Throughout his entire career with the Philadelphia Eagles, Donovan McNabb has been a class act. The abuse he has taken from Rush Limbaugh, Terrell Owens, Freddie Mitchell, overrated boxer Bernard Hopkins, and idiot Eagles fans has been completely uncalled for.
When I say “idiot Eagles fans” Philadelphia knows exactly who I am talking about. It’s that loser at work who quotes Angelo Cataldi (or any of those Morning Show morons). It’s that annoying guy at the bar that screams at McNabb for throwing an incomplete pass, but fails to say anything when Donovan throws a 50-yard dart to DeSean Jackson. And it’s that ignorant know-nothing that always seems to bring up the “he’s never gotten over being booed at the draft” or “he threw up in the Super Bowl” comments.
Well, we can finally put the “he threw up in the Super Bowl” comment to rest. I ran across an article on Gcobb.com on Tuesday and this story needs to be heard (the original story is on www.philly.com, by Peter Mucha):
Over and over on sports-talk radio this weekend, callers and even hosts repeated an all-too-familiar allegation about quarterback Donovan McNabb:
He puked late in the Super Bowl in 2005.
They seem so sure.
Yet no doubling over or spewing is seen on the game footage, and no player clearly stated actual barfing occurred.
With the franchise’s winningest quarterback on the trading block, it’s time to set the record straight.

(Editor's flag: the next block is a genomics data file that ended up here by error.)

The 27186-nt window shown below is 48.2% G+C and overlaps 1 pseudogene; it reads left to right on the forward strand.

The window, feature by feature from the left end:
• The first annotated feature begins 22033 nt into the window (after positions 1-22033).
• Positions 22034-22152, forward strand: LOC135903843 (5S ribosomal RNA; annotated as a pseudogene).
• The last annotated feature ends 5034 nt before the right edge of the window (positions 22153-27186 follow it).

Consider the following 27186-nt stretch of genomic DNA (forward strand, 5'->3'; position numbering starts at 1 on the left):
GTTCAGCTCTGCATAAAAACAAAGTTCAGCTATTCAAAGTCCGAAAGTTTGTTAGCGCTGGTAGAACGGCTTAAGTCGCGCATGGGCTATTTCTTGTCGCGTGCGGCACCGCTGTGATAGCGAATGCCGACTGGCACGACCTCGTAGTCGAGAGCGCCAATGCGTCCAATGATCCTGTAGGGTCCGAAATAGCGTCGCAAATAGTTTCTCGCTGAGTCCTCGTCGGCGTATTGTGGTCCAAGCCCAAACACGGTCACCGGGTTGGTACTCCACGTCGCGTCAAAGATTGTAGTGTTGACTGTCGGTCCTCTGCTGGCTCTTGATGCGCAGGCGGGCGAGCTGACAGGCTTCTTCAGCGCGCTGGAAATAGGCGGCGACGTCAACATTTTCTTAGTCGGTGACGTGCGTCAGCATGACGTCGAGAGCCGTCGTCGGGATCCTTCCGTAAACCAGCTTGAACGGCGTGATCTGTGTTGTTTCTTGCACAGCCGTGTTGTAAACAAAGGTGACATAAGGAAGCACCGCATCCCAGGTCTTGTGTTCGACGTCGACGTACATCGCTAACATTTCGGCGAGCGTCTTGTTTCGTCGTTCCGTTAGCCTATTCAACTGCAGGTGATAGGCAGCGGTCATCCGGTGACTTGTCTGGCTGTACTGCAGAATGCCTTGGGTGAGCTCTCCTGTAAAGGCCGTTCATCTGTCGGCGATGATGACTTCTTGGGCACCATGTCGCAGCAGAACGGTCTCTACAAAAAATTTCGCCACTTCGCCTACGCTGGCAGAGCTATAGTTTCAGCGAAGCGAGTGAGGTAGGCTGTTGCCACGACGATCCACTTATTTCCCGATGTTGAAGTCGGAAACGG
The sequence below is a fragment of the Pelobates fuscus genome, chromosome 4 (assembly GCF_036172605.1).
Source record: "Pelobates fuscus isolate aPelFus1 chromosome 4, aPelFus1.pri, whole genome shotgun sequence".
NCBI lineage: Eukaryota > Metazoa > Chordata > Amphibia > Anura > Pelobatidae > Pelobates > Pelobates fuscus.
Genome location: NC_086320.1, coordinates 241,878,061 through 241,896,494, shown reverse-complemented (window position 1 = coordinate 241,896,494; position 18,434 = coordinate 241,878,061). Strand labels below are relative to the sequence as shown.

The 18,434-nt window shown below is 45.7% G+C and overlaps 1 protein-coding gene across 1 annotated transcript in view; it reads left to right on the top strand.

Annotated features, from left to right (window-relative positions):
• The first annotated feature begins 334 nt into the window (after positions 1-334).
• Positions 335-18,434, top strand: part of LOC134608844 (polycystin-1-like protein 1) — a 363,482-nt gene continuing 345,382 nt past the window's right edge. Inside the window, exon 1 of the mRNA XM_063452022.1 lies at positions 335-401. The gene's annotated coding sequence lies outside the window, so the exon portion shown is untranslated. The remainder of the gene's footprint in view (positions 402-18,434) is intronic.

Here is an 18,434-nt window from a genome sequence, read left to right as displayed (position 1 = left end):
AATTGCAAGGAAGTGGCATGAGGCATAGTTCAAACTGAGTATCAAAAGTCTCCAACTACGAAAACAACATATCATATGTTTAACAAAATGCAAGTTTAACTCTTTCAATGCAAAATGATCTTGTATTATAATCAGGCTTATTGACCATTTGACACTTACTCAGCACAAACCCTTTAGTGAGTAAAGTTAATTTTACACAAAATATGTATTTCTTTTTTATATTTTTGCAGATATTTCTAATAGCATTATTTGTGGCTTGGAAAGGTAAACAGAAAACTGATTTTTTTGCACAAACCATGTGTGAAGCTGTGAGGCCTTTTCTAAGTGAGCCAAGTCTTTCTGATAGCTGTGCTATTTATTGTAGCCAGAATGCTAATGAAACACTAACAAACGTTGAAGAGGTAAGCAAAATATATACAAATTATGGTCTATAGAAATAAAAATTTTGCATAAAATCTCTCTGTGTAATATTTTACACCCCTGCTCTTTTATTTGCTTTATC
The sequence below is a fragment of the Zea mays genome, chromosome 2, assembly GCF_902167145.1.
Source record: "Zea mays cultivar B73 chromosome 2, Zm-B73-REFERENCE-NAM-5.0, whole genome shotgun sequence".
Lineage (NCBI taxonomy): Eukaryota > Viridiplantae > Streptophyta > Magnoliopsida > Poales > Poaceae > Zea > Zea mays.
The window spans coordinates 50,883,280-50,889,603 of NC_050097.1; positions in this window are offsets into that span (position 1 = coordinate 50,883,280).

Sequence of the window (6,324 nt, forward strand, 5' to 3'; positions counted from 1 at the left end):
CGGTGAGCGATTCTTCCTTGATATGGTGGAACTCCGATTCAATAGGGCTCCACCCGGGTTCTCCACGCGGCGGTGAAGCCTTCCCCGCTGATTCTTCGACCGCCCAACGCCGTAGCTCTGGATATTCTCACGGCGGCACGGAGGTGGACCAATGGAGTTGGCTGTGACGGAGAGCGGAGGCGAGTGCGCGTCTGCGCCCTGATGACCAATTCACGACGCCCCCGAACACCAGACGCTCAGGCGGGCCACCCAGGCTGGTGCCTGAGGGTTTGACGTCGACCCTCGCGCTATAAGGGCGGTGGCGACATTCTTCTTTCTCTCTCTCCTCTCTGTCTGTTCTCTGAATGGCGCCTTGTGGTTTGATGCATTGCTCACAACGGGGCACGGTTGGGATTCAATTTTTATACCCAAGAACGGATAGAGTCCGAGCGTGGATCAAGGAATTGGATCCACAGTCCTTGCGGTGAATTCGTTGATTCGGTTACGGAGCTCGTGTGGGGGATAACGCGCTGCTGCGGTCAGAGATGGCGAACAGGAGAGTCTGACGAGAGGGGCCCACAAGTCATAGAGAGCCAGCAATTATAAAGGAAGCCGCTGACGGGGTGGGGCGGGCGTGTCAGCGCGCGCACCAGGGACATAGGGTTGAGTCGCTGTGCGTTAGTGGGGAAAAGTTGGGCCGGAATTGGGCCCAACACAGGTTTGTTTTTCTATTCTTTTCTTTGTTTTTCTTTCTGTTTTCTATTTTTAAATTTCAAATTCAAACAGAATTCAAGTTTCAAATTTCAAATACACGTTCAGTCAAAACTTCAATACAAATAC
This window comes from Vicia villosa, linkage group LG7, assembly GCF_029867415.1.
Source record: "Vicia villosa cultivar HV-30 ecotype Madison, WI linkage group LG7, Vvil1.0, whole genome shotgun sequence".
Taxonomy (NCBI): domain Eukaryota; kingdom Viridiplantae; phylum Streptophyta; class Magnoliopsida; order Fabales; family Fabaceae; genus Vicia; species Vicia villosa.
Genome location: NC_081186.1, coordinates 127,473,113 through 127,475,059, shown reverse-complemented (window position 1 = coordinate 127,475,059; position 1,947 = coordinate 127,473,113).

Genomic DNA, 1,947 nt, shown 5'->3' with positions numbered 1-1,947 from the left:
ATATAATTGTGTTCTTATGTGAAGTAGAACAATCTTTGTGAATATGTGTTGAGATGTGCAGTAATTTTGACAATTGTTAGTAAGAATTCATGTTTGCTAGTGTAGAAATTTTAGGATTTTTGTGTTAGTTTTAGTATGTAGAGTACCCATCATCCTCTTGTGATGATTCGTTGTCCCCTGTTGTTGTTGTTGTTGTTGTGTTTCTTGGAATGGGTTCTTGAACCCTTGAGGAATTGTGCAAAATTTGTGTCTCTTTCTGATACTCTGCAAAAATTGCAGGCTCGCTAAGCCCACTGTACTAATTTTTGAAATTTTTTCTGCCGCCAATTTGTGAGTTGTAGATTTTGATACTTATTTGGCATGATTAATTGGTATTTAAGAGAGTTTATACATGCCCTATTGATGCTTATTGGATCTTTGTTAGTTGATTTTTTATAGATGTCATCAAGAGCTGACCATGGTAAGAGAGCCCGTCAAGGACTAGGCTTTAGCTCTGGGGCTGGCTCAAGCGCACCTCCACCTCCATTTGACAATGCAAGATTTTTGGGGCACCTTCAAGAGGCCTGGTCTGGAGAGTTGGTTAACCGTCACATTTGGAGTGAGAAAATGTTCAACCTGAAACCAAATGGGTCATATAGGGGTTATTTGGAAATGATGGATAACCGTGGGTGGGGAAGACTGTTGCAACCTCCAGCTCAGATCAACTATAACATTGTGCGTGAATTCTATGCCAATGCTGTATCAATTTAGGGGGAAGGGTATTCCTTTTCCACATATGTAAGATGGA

Detractors use this myth as evidence McNabb choked under pressure during the biggest game of his career.
It’s fair to blame him for tossing three interceptions – as McNabb himself, refusing to make excuses, did after the game.
But not for tossing his cookies.
He was not a passer and a hurler, as one account quipped. (At least not in this game. A YouTube video does show a heaving McNabb – in a game against Tampa Bay.)
Indeed, an alternative explanation has been almost completely overlooked – that McNabb was gasping, not because of nerves, but he got the wind knocked out of him while recovering a fumble, as New England Patriots linebacker Tedy Bruschi piled on.
“There was nothing on film to confirm it, which makes me skeptical,” said Comcast and WIP-AM analyst Ray Didinger, who long worked for NFL Films. “I do think he was gasping for air, and I think it was a result of the Bruschi hit. . . . The projectile vomiting? I’m not sure that happened.”
Some fans may not care – the Eagles still lost – but here’s how the story unfolded, according to accounts in The Inquirer and Daily News.
The episode happened as the Eagles were trailing 24-14 with only a few minutes left in the Super Bowl, on Feb. 6, 2005, and as Fox’s commentators, Troy Aikman and Cris Collinsworth, repeatedly questioned why the Eagles, needing two scores, were wasting so much time.
The next day, center Hank Fraley said of McNabb on Comcast Sportsnet’s Angelo Cataldi Show: “He gave it his all. He was almost puking in the huddle. One play had to be called by Freddie Mitchell because Donovan was mumbling because he was almost puking.”
Note the word almost. Twice.
Mitchell’s take, as quoted Feb. 9: “You could see that he was dealing with some kind of complication . . . I don’t know if it was breathing or what . . . He always coughs a lot, trying to get something out . . . I don’t think he was physically hurt.”
Note: “I don’t know if it was breathing or what.”
McNabb’s blanket denials on Feb. 9 at the Pro Bowl – “No, I wasn’t sick, and no, I didn’t throw up” – apparently failed to satisfy the doubters.